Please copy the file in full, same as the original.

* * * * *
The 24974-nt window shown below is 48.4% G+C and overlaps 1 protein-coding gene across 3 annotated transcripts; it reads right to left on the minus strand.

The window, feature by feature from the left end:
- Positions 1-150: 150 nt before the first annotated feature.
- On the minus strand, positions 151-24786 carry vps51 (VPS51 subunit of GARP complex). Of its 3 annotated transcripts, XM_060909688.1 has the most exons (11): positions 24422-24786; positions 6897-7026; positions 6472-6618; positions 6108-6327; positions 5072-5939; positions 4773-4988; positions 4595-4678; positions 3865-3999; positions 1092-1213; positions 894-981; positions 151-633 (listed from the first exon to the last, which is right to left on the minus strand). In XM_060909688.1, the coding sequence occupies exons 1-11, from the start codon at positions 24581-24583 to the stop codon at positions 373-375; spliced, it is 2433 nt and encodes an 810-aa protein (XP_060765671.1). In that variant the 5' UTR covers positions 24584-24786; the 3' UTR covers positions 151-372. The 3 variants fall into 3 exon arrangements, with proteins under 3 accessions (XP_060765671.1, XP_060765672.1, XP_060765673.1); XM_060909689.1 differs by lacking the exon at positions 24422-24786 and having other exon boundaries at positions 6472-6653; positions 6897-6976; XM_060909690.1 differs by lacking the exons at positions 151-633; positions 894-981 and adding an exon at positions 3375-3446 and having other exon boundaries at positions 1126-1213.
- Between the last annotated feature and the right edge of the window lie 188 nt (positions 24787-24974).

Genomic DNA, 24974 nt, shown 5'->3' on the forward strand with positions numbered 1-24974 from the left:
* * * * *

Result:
The 24974-nt window shown below is 48.4% G+C and overlaps 1 protein-coding gene across 3 annotated transcripts; it reads right to left on the minus strand.

The window, feature by feature from the left end:
- Positions 1-150: 150 nt before the first annotated feature.
- On the minus strand, positions 151-24786 carry vps51 (VPS51 subunit of GARP complex). Of its 3 annotated transcripts, XM_060909688.1 has the most exons (11): positions 24422-24786; positions 6897-7026; positions 6472-6618; positions 6108-6327; positions 5072-5939; positions 4773-4988; positions 4595-4678; positions 3865-3999; positions 1092-1213; positions 894-981; positions 151-633 (listed from the first exon to the last, which is right to left on the minus strand). In XM_060909688.1, the coding sequence occupies exons 1-11, from the start codon at positions 24581-24583 to the stop codon at positions 373-375; spliced, it is 2433 nt and encodes an 810-aa protein (XP_060765671.1). In that variant the 5' UTR covers positions 24584-24786; the 3' UTR covers positions 151-372. The 3 variants fall into 3 exon arrangements, with proteins under 3 accessions (XP_060765671.1, XP_060765672.1, XP_060765673.1); XM_060909689.1 differs by lacking the exon at positions 24422-24786 and having other exon boundaries at positions 6472-6653; positions 6897-6976; XM_060909690.1 differs by lacking the exons at positions 151-633; positions 894-981 and adding an exon at positions 3375-3446 and having other exon boundaries at positions 1126-1213.
- Between the last annotated feature and the right edge of the window lie 188 nt (positions 24787-24974).

Genomic DNA, 24974 nt, shown 5'->3' on the forward strand with positions numbered 1-24974 from the left: